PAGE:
The United States, the European Union, the United Kingdom, and the United Nations High Commissioner for Refugees will co-host the donor conference to promote support for Rohingya refugees and host countries.
“We’re committed to ensuring an early, safe and sustainable repatriation of the displaced persons to the Rakhine State in Myanmar,” said Anurag Srivastava, Official Spokesperson at Indian Ministry of External Affairs.
He said they have committed resources to both Bangladesh and Myanmar to that end.
Responding to a question, he recently said their position is very clear on the issue of displaced persons from Rakhine State and as a neighbor of both Bangladesh and Myanmar, India has highest stakes in this issue.
During the the 6th Joint Consultative Commission (JCC) meeting held on September 29, Bangladesh expressed hope that as a non-permanent member of the UN Security Council, India would play a more meaningful role for a lasting solution to the Rohingya crisis, including their early repatriation to Myanmar in a safe and sustainable manner.
The United States said they are proud to stand with the UK, the EU, and the UN High Commissioner for Refugees as partners in leading this call to sustain the international crisis response to assist Rohingya refugees and other displaced people, as well as strengthen investment in affected host communities.
The conference is seen as an opportunity for the co-hosts to reiterate that any sustainable solution to this crisis must include the voluntary, safe, dignified, and sustainable return of Rohingya refugees and other displaced people to their homes or to a place of their choosing.
There is a significant funding gap in the international response to the crisis this year, with contributions to date covering less than half of what is needed.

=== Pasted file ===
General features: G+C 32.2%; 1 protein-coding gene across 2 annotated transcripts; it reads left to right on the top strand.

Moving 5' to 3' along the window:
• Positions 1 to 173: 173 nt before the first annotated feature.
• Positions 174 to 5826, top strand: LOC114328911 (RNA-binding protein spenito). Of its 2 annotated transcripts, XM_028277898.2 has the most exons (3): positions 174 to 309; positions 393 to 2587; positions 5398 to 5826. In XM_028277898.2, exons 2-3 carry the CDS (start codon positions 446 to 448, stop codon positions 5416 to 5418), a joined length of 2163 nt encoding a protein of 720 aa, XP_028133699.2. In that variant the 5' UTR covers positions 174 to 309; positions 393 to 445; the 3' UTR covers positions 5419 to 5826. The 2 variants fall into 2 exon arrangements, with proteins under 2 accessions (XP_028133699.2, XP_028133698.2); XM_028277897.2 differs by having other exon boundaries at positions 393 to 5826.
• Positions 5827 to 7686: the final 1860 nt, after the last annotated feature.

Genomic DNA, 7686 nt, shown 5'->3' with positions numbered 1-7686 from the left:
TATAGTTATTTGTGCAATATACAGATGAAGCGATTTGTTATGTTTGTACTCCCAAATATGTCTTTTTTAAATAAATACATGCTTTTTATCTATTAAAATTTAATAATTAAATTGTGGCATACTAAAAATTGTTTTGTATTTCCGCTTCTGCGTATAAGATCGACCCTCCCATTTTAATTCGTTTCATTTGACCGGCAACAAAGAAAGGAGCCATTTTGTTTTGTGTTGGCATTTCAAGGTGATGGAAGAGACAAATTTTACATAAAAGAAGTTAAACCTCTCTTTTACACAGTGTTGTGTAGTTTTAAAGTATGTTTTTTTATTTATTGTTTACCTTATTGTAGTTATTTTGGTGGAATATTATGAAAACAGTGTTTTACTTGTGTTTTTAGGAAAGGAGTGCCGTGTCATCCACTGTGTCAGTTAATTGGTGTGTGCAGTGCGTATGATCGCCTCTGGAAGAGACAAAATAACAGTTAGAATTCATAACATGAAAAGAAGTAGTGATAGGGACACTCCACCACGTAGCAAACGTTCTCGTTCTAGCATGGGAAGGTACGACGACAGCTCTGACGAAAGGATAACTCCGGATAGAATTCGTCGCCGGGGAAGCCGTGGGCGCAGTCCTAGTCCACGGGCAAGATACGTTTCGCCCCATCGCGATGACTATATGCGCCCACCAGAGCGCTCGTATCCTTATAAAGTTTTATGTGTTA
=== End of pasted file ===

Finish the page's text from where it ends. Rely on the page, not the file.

The 2020 Joint Response Plan (JRP) for Rohingya humanitarian crisis is so far 48.2 percent funded and remains vital to sustain life-saving preparedness and response efforts for extreme weather events, which have become more challenging during the COVID-19 pandemic, says the United Nations.
The co-hosts will call on the international community to provide much needed funding to assist Rohingya refugees, host communities, and internally displaced people in Myanmar.
At a virtual conference, they will urge countries to increase assistance for Rohingya refugees, host communities, and internally displaced people in Myanmar, more than three years since the latest phase of the crisis began in August 2017.
The UN has appealed for more than $1 billion in aid to meet the humanitarian needs of Rohingya refugees in Bangladesh this year, but so far less than half has been contributed.
This leaves a significant funding gap, made worse by the COVID-19 pandemic.
Repatriation attempts were failed twice in November 2018 and August 2019 amid Rohingyas’ “lack of trust” on the Myanmar government.
Bangladesh and Myanmar signed the repatriation deal on November 23, 2017.
On January 16, 2018, Bangladesh and Myanmar signed a document on “Physical Arrangement”, which was supposed to facilitate the return of Rohingyas to their homeland.